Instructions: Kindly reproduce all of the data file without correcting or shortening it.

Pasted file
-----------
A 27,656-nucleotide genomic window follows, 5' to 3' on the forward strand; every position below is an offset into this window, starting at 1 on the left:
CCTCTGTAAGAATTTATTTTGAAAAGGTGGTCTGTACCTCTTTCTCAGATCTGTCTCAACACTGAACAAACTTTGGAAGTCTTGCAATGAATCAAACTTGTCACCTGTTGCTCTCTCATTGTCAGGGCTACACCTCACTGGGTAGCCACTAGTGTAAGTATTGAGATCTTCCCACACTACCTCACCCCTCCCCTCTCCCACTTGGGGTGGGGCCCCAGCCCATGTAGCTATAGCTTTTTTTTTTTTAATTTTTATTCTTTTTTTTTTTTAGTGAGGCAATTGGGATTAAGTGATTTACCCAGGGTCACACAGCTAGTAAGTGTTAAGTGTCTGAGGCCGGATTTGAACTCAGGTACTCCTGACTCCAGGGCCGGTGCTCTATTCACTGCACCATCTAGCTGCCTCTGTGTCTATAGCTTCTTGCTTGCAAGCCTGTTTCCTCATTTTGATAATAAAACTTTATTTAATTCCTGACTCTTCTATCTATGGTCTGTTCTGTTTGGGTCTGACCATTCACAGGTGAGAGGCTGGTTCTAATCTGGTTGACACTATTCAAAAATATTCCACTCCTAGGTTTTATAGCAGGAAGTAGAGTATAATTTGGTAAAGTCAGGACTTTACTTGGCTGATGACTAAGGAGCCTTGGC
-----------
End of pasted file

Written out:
A 27,656-nucleotide genomic window follows, 5' to 3' on the forward strand; every position below is an offset into this window, starting at 1 on the left:
CCTCTGTAAGAATTTATTTTGAAAAGGTGGTCTGTACCTCTTTCTCAGATCTGTCTCAACACTGAACAAACTTTGGAAGTCTTGCAATGAATCAAACTTGTCACCTGTTGCTCTCTCATTGTCAGGGCTACACCTCACTGGGTAGCCACTAGTGTAAGTATTGAGATCTTCCCACACTACCTCACCCCTCCCCTCTCCCACTTGGGGTGGGGCCCCAGCCCATGTAGCTATAGCTTTTTTTTTTTTAATTTTTATTCTTTTTTTTTTTTAGTGAGGCAATTGGGATTAAGTGATTTACCCAGGGTCACACAGCTAGTAAGTGTTAAGTGTCTGAGGCCGGATTTGAACTCAGGTACTCCTGACTCCAGGGCCGGTGCTCTATTCACTGCACCATCTAGCTGCCTCTGTGTCTATAGCTTCTTGCTTGCAAGCCTGTTTCCTCATTTTGATAATAAAACTTTATTTAATTCCTGACTCTTCTATCTATGGTCTGTTCTGTTTGGGTCTGACCATTCACAGGTGAGAGGCTGGTTCTAATCTGGTTGACACTATTCAAAAATATTCCACTCCTAGGTTTTATAGCAGGAAGTAGAGTATAATTTGGTAAAGTCAGGACTTTACTTGGCTGATGACTAAGGAGCCTTGGC